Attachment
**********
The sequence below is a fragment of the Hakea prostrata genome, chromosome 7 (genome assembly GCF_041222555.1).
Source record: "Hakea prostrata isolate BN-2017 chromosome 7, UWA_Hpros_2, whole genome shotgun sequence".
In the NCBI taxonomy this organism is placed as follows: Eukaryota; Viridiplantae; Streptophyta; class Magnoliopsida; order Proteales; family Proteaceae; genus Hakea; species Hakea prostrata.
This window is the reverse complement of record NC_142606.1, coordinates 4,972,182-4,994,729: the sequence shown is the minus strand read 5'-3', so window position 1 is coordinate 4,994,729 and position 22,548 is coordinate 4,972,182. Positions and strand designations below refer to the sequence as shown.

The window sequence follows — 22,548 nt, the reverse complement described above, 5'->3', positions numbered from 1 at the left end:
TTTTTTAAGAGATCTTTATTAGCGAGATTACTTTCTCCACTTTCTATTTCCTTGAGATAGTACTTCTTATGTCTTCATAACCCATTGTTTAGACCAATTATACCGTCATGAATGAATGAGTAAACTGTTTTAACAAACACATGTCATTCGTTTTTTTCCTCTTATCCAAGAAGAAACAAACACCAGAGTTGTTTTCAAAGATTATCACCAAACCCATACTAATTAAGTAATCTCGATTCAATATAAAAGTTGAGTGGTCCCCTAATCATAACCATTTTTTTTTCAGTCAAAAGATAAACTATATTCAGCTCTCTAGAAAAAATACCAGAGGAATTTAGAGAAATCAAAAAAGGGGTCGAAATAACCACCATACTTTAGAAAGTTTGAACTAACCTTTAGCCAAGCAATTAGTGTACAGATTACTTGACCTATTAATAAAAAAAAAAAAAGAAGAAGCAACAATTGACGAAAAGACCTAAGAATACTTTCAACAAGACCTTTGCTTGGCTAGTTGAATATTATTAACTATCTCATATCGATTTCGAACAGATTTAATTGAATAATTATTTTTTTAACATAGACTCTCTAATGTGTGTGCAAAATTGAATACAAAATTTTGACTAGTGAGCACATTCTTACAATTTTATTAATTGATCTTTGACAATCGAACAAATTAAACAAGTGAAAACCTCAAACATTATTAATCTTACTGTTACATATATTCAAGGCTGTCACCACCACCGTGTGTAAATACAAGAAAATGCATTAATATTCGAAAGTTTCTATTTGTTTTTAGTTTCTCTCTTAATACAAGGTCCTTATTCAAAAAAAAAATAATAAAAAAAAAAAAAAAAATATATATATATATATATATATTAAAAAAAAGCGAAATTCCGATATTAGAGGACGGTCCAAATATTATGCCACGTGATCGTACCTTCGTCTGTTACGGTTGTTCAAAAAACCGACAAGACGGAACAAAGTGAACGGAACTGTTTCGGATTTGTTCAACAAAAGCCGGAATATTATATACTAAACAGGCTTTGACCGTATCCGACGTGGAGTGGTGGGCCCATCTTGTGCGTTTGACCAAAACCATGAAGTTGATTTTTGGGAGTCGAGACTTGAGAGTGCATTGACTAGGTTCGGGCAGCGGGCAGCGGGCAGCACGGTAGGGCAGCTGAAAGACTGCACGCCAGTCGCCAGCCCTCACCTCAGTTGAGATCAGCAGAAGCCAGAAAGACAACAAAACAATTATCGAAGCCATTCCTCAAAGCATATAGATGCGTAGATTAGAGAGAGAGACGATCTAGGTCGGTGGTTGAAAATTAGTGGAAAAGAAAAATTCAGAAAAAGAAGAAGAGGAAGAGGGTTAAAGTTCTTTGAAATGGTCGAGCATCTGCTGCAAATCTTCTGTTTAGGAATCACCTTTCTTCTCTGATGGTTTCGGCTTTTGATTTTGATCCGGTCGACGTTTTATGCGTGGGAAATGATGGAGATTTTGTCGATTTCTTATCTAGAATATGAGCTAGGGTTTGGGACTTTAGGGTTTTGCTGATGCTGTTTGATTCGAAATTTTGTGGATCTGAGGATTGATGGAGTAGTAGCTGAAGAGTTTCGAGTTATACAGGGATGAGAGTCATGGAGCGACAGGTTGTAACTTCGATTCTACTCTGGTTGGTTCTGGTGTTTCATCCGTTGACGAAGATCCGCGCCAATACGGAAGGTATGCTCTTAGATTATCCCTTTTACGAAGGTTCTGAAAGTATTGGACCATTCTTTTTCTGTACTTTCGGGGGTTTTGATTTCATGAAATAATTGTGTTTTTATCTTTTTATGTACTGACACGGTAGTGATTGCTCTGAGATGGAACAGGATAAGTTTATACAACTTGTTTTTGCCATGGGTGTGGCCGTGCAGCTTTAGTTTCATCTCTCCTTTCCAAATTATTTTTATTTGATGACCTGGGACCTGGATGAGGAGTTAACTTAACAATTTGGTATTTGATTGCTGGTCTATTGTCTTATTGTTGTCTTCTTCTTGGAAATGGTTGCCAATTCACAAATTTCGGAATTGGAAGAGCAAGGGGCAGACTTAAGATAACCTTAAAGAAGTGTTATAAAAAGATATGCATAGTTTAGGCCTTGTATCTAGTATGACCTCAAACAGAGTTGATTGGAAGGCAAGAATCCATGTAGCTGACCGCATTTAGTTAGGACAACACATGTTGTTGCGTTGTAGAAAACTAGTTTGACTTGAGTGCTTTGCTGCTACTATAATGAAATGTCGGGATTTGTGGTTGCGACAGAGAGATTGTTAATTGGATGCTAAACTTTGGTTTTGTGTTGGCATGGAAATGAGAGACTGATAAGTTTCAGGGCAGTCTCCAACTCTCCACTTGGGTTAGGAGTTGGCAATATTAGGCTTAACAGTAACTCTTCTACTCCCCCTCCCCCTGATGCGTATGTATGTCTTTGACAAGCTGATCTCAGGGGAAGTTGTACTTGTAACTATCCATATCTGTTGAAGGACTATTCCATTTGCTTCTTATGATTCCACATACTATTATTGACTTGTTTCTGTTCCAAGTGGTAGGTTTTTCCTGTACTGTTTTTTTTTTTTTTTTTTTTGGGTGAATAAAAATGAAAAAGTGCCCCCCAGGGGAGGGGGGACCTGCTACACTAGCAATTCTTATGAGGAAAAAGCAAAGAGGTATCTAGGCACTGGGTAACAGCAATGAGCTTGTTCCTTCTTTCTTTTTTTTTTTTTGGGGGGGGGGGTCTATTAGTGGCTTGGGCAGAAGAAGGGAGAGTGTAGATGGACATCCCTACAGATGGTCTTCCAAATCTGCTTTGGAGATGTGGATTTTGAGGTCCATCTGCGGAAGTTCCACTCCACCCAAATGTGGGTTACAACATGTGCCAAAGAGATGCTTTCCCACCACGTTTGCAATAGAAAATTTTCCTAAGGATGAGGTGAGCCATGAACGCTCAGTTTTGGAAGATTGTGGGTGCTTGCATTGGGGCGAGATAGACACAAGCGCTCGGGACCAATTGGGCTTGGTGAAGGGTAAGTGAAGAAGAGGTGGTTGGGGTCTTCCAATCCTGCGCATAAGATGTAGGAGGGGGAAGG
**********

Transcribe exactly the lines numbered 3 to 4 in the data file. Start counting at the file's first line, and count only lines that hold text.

In the NCBI taxonomy this organism is placed as follows: Eukaryota; Viridiplantae; Streptophyta; class Magnoliopsida; order Proteales; family Proteaceae; genus Hakea; species Hakea prostrata.
This window is the reverse complement of record NC_142606.1, coordinates 4,972,182-4,994,729: the sequence shown is the minus strand read 5'-3', so window position 1 is coordinate 4,994,729 and position 22,548 is coordinate 4,972,182. Positions and strand designations below refer to the sequence as shown.